Narcissists are never actually satisfied, and always keep their prey at an arm’s length. They’re always keeping their victims fighting to be acceptable, and narcissists have ways of making their victims think they’re worthy of the battle. But the reality is, no matter what the victims do, they’re never quite good enough to join the narcissist’s party on the other side of the fissure. They can’t ever be good enough, because they can’t be the narcissist’s equal.

A narcissist who accepts a victim as having finally done enough to appease them can no longer be in control. Losing control is DEATH to the narcissist, so they’ll always move the goalposts. You will never be good enough for them, and if you don’t wise up and end the relationship, you will die trying to appease them. Or you will lose yourself and become a shell of who you were meant to be. You CAN’T cross the chasm. You can only keep chasing the dream, which is just an illusion… a mirage.

The narcissist makes crossing that chasm seem so attractive. It may even look like it’s easy. All anyone has to do is make the narcissist happy and do what they want. Then they can join the party and be happy with the narcissist, who will finally stop being so mean, critical, and dictatorial. But that will never happen. There’s too much value in the narcissist keeping people wanting what they can’t have. So that chasm will forever remain uncrossed… but it’s really just a mirage, anyway, and probably about as enjoyable as Mormon Heaven is.

The sad thing is, narcissists have a knack for zeroing in on a person’s deepest insecurities and exploiting them for their own gain. They’re masters at triangulating their victims, using other people to present false narratives that make them think they are damaged and at risk of being alone. At the same time, like any garden variety abuser, narcissists isolate their victims, discouraging them from comparing notes while encouraging them to take sides and keep secrets. And so, the victims think they’re alone. But they’re not alone… and they can’t ever get across the chasm. So there’s no use trying. Instead of fighting for something you can never have, it’s better to find (or build) a bridge and get over it.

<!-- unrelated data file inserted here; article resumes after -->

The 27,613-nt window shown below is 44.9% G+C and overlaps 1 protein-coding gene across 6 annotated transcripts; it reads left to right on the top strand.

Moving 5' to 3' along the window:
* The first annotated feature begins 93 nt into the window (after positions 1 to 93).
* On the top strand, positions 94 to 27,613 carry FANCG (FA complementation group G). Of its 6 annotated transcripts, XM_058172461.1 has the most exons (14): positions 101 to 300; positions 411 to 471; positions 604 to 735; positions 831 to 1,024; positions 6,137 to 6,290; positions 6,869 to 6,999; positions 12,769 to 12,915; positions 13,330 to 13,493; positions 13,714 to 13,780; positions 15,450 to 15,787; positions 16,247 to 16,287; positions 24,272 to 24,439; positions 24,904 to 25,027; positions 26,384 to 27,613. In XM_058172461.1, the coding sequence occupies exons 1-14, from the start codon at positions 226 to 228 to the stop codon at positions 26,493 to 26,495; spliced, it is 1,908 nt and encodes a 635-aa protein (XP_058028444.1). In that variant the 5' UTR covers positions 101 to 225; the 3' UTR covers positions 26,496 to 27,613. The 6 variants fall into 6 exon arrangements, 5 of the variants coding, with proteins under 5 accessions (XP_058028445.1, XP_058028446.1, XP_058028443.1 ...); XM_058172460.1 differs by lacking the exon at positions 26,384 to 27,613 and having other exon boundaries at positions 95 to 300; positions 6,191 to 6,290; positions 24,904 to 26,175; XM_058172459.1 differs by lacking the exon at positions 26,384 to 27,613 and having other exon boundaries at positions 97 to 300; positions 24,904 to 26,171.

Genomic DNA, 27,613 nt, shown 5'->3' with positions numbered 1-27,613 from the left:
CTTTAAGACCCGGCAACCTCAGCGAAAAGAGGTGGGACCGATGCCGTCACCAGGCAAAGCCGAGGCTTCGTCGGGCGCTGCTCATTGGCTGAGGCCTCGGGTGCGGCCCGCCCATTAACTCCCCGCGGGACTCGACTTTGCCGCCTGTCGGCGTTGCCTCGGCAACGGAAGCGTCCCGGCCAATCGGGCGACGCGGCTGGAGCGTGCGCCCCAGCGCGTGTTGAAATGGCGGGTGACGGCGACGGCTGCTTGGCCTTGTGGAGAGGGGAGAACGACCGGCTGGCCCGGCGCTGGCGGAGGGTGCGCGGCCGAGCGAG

So ends today’s sermon. Go forth and enjoy your Sunday!

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mental health, psychology, rants

I didn’t even know this was a thing…

Living in Germany for seven years has taken me out of the loop regarding certain American cultural mores. Like, for instance, Halloween etiquette. Germans are catching on to Halloween, but by and large, it’s not really a thing here. I do remember years past, when Bill and I were living in the United States. We would carve a jack o’ lantern (poorly) and wait for kids in cute costumes to ring the bell and yell “trick or treat!”. When we lived on Fort Belvoir, we would get dozens of kids on Halloween! But now, if we buy candy for Halloween, we mostly end up eating it ourselves.

Anyway, a friend of mine has three sons that she worked very hard for… When I say she “worked hard”, I mean it took a lot of effort for her to get, and stay, pregnant. She finally had a son and twin boys, and she’s really into raising them. We became friends at a time when I was also hoping to become a mother. I didn’t work as hard at it as she did, though.

One of my friends’ children has autism. I don’t know how high on the spectrum the lad is, but I do see his mom posting a lot about autism and the causes associated with it. Yesterday, she posted this image.

Wow… I wouldn’t have even known what to think if someone rang my bell and had a blue pumpkin bucket.

I think I had dimly heard of the teal candy bucket for kids with food allergies. I don’t think I ever knew anything about the blue buckets for people with autism. Either way, if someone comes to my house trick or treating, of course I’m going to give them candy. I can’t imagine why someone would give a person a hard time on a night that’s supposed to be about fun. I don’t even care if it’s an adult who’s got their hand out, looking for a sweet. Who cares? I also would never fat shame someone on Halloween– I do remember a few years ago, some woman getting in the news because she handed out fat shaming letters to fat kids on Halloween instead of giving them candy. That sucks!

But again, it’s been a long time since I last was expected to pass out any candy on October 31, and many of the places we’ve lived in the States haven’t been conducive to trick or treaters, anyway. In Georgia and North Carolina, we lived way out in the boonies and didn’t have many neighbors, and we never got Halloween visitors. So this is an issue I probably would have stayed ignorant to, if not for my online friend with a child who has autism.